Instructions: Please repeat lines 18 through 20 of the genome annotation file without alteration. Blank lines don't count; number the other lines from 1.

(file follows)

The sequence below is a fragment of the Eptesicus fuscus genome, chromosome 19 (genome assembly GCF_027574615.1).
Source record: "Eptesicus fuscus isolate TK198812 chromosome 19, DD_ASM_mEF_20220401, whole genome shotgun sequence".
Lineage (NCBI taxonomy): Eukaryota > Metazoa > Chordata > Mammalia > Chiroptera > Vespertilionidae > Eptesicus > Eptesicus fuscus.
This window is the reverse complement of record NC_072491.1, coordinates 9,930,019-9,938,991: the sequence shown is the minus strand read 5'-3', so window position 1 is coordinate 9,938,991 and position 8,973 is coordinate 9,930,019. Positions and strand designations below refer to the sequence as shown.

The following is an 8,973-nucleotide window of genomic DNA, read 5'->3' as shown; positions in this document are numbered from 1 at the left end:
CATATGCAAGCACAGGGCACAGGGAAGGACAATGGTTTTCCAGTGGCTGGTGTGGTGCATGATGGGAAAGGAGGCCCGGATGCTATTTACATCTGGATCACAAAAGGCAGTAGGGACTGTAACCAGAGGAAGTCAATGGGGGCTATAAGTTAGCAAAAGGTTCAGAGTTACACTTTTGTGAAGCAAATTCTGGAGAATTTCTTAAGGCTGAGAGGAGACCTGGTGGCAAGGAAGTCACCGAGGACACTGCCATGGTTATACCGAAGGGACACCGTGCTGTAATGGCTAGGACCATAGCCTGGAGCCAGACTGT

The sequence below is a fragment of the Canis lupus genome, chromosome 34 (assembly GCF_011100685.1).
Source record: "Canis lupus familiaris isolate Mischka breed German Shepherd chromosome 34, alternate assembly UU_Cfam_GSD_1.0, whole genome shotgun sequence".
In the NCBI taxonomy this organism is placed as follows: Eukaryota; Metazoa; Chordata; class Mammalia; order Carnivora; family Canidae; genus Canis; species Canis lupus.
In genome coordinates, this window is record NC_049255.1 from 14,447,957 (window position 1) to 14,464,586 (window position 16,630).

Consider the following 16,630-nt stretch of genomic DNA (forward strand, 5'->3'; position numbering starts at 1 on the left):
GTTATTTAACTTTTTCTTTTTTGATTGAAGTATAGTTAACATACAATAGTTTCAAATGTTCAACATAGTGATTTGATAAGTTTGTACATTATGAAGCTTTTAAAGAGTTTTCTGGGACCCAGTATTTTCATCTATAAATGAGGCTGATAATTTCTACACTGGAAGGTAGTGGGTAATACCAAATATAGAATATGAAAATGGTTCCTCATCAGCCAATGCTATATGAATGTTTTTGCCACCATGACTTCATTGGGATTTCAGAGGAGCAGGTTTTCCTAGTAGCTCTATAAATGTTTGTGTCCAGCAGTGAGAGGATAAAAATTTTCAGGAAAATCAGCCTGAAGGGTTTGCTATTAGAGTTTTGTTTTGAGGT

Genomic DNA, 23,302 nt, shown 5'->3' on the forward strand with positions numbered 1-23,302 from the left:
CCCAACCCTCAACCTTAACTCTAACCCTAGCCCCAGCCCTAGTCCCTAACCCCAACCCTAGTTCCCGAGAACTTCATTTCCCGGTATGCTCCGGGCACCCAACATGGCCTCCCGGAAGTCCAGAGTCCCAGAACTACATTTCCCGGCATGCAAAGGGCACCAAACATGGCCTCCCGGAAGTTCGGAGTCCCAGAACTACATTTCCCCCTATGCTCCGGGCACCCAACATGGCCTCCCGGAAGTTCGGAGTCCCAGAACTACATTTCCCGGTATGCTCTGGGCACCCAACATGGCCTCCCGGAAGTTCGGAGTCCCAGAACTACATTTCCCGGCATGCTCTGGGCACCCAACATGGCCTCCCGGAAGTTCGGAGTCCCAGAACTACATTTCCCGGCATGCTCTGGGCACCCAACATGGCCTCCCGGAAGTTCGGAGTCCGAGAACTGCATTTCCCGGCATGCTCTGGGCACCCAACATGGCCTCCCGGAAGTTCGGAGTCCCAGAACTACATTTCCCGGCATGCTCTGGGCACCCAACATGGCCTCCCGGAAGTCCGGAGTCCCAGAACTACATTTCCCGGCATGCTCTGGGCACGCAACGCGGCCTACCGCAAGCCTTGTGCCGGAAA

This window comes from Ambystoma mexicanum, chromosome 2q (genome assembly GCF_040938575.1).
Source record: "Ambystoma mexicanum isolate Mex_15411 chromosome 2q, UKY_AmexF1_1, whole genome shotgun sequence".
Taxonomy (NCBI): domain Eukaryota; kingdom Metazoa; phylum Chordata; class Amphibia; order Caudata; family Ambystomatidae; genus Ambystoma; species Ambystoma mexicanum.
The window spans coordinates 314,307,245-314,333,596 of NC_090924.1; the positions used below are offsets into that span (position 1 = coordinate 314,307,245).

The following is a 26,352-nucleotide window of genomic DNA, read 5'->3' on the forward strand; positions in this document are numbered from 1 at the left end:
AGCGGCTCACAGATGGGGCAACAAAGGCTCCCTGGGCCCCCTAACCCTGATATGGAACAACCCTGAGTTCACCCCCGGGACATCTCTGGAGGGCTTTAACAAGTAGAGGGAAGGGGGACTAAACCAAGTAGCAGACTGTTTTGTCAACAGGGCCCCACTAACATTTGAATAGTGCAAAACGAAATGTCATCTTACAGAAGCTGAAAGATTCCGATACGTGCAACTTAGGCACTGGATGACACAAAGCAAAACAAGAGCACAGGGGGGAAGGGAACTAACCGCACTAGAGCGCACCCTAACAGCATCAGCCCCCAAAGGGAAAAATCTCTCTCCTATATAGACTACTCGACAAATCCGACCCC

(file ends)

The window spans coordinates 314,307,245-314,333,596 of NC_090924.1; the positions used below are offsets into that span (position 1 = coordinate 314,307,245).

The following is a 26,352-nucleotide window of genomic DNA, read 5'->3' on the forward strand; positions in this document are numbered from 1 at the left end:
AGCGGCTCACAGATGGGGCAACAAAGGCTCCCTGGGCCCCCTAACCCTGATATGGAACAACCCTGAGTTCACCCCCGGGACATCTCTGGAGGGCTTTAACAAGTAGAGGGAAGGGGGACTAAACCAAGTAGCAGACTGTTTTGTCAACAGGGCCCCACTAACATTTGAATAGTGCAAAACGAAATGTCATCTTACAGAAGCTGAAAGATTCCGATACGTGCAACTTAGGCACTGGATGACACAAAGCAAAACAAGAGCACAGGGGGGAAGGGAACTAACCGCACTAGAGCGCACCCTAACAGCATCAGCCCCCAAAGGGAAAAATCTCTCTCCTATATAGACTACTCGACAAATCCGACCCC